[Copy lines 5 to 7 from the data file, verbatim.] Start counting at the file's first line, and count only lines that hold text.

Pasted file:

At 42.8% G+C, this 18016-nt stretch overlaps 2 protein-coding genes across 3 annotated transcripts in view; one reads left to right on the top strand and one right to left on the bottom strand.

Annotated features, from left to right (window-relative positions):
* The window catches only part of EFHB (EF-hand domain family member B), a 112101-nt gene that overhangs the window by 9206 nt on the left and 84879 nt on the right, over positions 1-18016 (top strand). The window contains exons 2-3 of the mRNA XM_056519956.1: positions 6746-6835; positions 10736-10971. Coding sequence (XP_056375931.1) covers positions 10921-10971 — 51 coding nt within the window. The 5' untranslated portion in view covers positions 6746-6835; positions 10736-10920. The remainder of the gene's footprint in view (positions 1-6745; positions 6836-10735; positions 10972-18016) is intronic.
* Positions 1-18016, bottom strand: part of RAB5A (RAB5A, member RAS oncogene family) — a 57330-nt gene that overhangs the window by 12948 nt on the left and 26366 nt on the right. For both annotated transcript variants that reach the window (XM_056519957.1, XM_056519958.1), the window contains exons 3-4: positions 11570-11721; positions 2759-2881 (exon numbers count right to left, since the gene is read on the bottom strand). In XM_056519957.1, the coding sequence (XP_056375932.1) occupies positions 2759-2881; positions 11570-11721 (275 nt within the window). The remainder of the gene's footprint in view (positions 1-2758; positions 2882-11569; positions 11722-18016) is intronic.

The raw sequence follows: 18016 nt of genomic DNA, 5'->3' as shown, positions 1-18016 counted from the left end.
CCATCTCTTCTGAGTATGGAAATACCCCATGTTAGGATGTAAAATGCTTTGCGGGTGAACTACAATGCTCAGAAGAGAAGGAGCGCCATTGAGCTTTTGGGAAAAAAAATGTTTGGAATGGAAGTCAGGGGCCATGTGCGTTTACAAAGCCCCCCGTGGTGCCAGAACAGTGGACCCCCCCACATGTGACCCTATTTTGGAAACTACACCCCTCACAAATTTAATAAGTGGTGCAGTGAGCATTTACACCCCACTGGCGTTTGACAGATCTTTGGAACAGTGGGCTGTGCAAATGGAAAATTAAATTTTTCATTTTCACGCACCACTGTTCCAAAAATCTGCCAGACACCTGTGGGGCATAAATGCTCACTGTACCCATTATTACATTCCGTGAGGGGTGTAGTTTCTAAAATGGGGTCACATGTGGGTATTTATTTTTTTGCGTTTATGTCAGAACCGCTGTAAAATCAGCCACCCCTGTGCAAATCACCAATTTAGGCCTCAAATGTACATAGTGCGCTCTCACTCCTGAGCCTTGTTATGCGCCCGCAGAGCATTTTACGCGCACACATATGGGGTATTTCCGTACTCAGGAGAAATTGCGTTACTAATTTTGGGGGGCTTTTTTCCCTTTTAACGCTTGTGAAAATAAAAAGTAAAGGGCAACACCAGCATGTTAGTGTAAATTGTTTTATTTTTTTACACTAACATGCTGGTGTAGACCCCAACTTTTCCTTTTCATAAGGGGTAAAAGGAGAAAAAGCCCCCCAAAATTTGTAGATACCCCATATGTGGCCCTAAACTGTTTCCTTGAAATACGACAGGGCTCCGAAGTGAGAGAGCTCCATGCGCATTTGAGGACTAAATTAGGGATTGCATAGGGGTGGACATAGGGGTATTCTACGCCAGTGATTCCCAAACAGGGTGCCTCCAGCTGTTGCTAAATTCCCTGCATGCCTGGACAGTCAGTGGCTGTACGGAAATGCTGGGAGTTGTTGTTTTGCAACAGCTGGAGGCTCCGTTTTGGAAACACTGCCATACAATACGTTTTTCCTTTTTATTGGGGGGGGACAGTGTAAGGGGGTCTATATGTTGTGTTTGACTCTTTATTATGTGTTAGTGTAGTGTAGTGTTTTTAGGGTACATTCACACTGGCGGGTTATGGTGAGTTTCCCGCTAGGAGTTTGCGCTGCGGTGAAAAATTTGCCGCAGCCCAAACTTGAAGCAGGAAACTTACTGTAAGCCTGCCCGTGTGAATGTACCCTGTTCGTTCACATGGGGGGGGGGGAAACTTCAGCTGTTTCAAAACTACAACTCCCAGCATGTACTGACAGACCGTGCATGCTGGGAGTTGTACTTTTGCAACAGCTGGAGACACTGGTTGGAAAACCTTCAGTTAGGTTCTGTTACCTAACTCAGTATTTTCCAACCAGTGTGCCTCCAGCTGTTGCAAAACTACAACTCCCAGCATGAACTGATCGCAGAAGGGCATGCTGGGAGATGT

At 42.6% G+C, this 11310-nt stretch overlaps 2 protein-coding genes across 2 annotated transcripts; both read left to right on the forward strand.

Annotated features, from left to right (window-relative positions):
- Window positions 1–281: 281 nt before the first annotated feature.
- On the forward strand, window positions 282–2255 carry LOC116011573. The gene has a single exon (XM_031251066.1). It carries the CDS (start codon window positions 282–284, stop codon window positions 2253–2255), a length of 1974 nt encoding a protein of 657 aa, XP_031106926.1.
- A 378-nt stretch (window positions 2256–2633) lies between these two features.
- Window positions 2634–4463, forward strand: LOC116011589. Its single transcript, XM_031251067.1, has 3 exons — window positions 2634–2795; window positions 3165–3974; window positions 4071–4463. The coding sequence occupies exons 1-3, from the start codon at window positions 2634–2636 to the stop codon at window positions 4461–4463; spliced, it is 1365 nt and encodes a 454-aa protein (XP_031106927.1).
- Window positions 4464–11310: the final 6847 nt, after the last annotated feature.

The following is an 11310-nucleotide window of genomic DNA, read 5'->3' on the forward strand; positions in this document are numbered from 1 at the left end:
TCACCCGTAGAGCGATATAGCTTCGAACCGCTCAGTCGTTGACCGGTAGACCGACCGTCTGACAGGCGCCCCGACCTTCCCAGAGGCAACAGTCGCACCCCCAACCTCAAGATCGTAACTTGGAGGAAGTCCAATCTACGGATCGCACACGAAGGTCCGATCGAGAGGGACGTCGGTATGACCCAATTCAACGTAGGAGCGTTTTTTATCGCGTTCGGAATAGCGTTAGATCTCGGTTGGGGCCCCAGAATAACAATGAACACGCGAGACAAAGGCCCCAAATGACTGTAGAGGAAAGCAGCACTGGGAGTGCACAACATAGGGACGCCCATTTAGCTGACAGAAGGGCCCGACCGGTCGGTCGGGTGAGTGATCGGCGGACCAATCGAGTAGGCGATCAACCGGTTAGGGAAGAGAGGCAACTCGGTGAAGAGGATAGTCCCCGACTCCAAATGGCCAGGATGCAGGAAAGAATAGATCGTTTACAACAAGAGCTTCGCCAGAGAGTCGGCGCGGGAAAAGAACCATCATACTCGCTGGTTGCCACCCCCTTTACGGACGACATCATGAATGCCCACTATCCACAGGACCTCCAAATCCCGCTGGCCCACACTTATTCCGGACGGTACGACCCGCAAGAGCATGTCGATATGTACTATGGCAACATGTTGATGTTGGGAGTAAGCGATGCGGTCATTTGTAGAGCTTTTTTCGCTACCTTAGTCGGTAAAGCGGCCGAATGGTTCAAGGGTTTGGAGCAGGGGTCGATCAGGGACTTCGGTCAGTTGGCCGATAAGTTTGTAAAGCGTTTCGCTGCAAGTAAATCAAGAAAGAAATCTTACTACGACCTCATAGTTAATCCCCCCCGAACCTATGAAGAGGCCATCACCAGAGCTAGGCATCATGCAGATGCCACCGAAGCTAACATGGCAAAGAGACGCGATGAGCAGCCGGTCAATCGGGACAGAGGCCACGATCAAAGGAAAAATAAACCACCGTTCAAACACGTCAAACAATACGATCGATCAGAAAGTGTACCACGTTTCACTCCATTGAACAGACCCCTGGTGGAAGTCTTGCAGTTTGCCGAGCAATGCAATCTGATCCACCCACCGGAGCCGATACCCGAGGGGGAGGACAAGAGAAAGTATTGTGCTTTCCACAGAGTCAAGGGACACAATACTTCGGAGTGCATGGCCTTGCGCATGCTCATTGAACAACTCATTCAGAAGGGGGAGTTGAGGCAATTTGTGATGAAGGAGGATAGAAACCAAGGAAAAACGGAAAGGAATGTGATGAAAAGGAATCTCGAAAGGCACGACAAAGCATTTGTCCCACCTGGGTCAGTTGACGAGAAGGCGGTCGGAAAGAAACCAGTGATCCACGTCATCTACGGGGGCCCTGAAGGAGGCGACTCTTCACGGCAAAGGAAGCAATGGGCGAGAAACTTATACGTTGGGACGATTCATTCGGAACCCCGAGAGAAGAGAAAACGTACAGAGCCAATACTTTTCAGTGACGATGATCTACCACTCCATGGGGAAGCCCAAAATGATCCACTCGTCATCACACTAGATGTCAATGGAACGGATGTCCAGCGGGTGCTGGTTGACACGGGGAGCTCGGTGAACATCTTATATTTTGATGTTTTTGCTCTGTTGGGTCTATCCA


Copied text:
The raw sequence follows: 18016 nt of genomic DNA, 5'->3' as shown, positions 1-18016 counted from the left end.
CCATCTCTTCTGAGTATGGAAATACCCCATGTTAGGATGTAAAATGCTTTGCGGGTGAACTACAATGCTCAGAAGAGAAGGAGCGCCATTGAGCTTTTGGGAAAAAAAATGTTTGGAATGGAAGTCAGGGGCCATGTGCGTTTACAAAGCCCCCCGTGGTGCCAGAACAGTGGACCCCCCCACATGTGACCCTATTTTGGAAACTACACCCCTCACAAATTTAATAAGTGGTGCAGTGAGCATTTACACCCCACTGGCGTTTGACAGATCTTTGGAACAGTGGGCTGTGCAAATGGAAAATTAAATTTTTCATTTTCACGCACCACTGTTCCAAAAATCTGCCAGACACCTGTGGGGCATAAATGCTCACTGTACCCATTATTACATTCCGTGAGGGGTGTAGTTTCTAAAATGGGGTCACATGTGGGTATTTATTTTTTTGCGTTTATGTCAGAACCGCTGTAAAATCAGCCACCCCTGTGCAAATCACCAATTTAGGCCTCAAATGTACATAGTGCGCTCTCACTCCTGAGCCTTGTTATGCGCCCGCAGAGCATTTTACGCGCACACATATGGGGTATTTCCGTACTCAGGAGAAATTGCGTTACTAATTTTGGGGGGCTTTTTTCCCTTTTAACGCTTGTGAAAATAAAAAGTAAAGGGCAACACCAGCATGTTAGTGTAAATTGTTTTATTTTTTTACACTAACATGCTGGTGTAGACCCCAACTTTTCCTTTTCATAAGGGGTAAAAGGAGAAAAAGCCCCCCAAAATTTGTAGATACCCCATATGTGGCCCTAAACTGTTTCCTTGAAATACGACAGGGCTCCGAAGTGAGAGAGCTCCATGCGCATTTGAGGACTAAATTAGGGATTGCATAGGGGTGGACATAGGGGTATTCTACGCCAGTGATTCCCAAACAGGGTGCCTCCAGCTGTTGCTAAATTCCCTGCATGCCTGGACAGTCAGTGGCTGTACGGAAATGCTGGGAGTTGTTGTTTTGCAACAGCTGGAGGCTCCGTTTTGGAAACACTGCCATACAATACGTTTTTCCTTTTTATTGGGGGGGGACAGTGTAAGGGGGTCTATATGTTGTGTTTGACTCTTTATTATGTGTTAGTGTAGTGTAGTGTTTTTAGGGTACATTCACACTGGCGGGTTATGGTGAGTTTCCCGCTAGGAGTTTGCGCTGCGGTGAAAAATTTGCCGCAGCCCAAACTTGAAGCAGGAAACTTACTGTAAGCCTGCCCGTGTGAATGTACCCTGTTCGTTCACATGGGGGGGGGGGAAACTTCAGCTGTTTCAAAACTACAACTCCCAGCATGTACTGACAGACCGTGCATGCTGGGAGTTGTACTTTTGCAACAGCTGGAGACACTGGTTGGAAAACCTTCAGTTAGGTTCTGTTACCTAACTCAGTATTTTCCAACCAGTGTGCCTCCAGCTGTTGCAAAACTACAACTCCCAGCATGAACTGATCGCAGAAGGGCATGCTGGGAGATGT

At 42.6% G+C, this 11310-nt stretch overlaps 2 protein-coding genes across 2 annotated transcripts; both read left to right on the forward strand.